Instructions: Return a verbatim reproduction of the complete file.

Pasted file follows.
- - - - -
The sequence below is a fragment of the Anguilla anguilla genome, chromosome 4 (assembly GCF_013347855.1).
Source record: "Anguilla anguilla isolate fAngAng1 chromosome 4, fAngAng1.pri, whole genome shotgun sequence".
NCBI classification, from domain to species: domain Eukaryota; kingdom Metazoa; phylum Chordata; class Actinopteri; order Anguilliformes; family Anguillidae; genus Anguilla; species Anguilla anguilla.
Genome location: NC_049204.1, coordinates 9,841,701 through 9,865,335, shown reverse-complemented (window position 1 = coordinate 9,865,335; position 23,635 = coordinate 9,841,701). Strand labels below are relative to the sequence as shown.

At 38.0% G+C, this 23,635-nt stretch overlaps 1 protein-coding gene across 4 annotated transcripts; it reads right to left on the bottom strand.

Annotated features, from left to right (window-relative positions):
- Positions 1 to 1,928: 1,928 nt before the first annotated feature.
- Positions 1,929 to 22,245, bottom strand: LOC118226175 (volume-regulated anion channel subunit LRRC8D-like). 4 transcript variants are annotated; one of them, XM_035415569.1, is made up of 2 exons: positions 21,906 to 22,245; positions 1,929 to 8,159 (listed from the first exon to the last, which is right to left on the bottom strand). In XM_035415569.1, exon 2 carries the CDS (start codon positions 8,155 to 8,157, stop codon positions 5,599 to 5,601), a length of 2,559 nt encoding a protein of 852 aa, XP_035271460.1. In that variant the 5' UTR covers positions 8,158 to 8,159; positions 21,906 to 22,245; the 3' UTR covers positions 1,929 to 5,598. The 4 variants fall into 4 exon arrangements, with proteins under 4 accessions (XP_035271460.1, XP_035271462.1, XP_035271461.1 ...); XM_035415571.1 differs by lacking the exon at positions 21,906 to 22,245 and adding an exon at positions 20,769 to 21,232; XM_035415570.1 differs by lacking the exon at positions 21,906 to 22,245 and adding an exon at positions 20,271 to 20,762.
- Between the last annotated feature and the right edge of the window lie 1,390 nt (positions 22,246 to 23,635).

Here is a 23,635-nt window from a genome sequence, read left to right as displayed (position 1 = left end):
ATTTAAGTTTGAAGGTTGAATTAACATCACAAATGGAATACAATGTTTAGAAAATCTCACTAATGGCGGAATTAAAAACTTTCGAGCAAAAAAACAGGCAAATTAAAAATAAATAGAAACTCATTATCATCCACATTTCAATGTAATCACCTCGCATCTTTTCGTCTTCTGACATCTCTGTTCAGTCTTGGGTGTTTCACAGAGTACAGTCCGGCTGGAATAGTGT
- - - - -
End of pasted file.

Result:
The sequence below is a fragment of the Anguilla anguilla genome, chromosome 4 (assembly GCF_013347855.1).
Source record: "Anguilla anguilla isolate fAngAng1 chromosome 4, fAngAng1.pri, whole genome shotgun sequence".
NCBI classification, from domain to species: domain Eukaryota; kingdom Metazoa; phylum Chordata; class Actinopteri; order Anguilliformes; family Anguillidae; genus Anguilla; species Anguilla anguilla.
Genome location: NC_049204.1, coordinates 9,841,701 through 9,865,335, shown reverse-complemented (window position 1 = coordinate 9,865,335; position 23,635 = coordinate 9,841,701). Strand labels below are relative to the sequence as shown.

At 38.0% G+C, this 23,635-nt stretch overlaps 1 protein-coding gene across 4 annotated transcripts; it reads right to left on the bottom strand.

Annotated features, from left to right (window-relative positions):
- Positions 1 to 1,928: 1,928 nt before the first annotated feature.
- Positions 1,929 to 22,245, bottom strand: LOC118226175 (volume-regulated anion channel subunit LRRC8D-like). 4 transcript variants are annotated; one of them, XM_035415569.1, is made up of 2 exons: positions 21,906 to 22,245; positions 1,929 to 8,159 (listed from the first exon to the last, which is right to left on the bottom strand). In XM_035415569.1, exon 2 carries the CDS (start codon positions 8,155 to 8,157, stop codon positions 5,599 to 5,601), a length of 2,559 nt encoding a protein of 852 aa, XP_035271460.1. In that variant the 5' UTR covers positions 8,158 to 8,159; positions 21,906 to 22,245; the 3' UTR covers positions 1,929 to 5,598. The 4 variants fall into 4 exon arrangements, with proteins under 4 accessions (XP_035271460.1, XP_035271462.1, XP_035271461.1 ...); XM_035415571.1 differs by lacking the exon at positions 21,906 to 22,245 and adding an exon at positions 20,769 to 21,232; XM_035415570.1 differs by lacking the exon at positions 21,906 to 22,245 and adding an exon at positions 20,271 to 20,762.
- Between the last annotated feature and the right edge of the window lie 1,390 nt (positions 22,246 to 23,635).

Here is a 23,635-nt window from a genome sequence, read left to right as displayed (position 1 = left end):
ATTTAAGTTTGAAGGTTGAATTAACATCACAAATGGAATACAATGTTTAGAAAATCTCACTAATGGCGGAATTAAAAACTTTCGAGCAAAAAAACAGGCAAATTAAAAATAAATAGAAACTCATTATCATCCACATTTCAATGTAATCACCTCGCATCTTTTCGTCTTCTGACATCTCTGTTCAGTCTTGGGTGTTTCACAGAGTACAGTCCGGCTGGAATAGTGT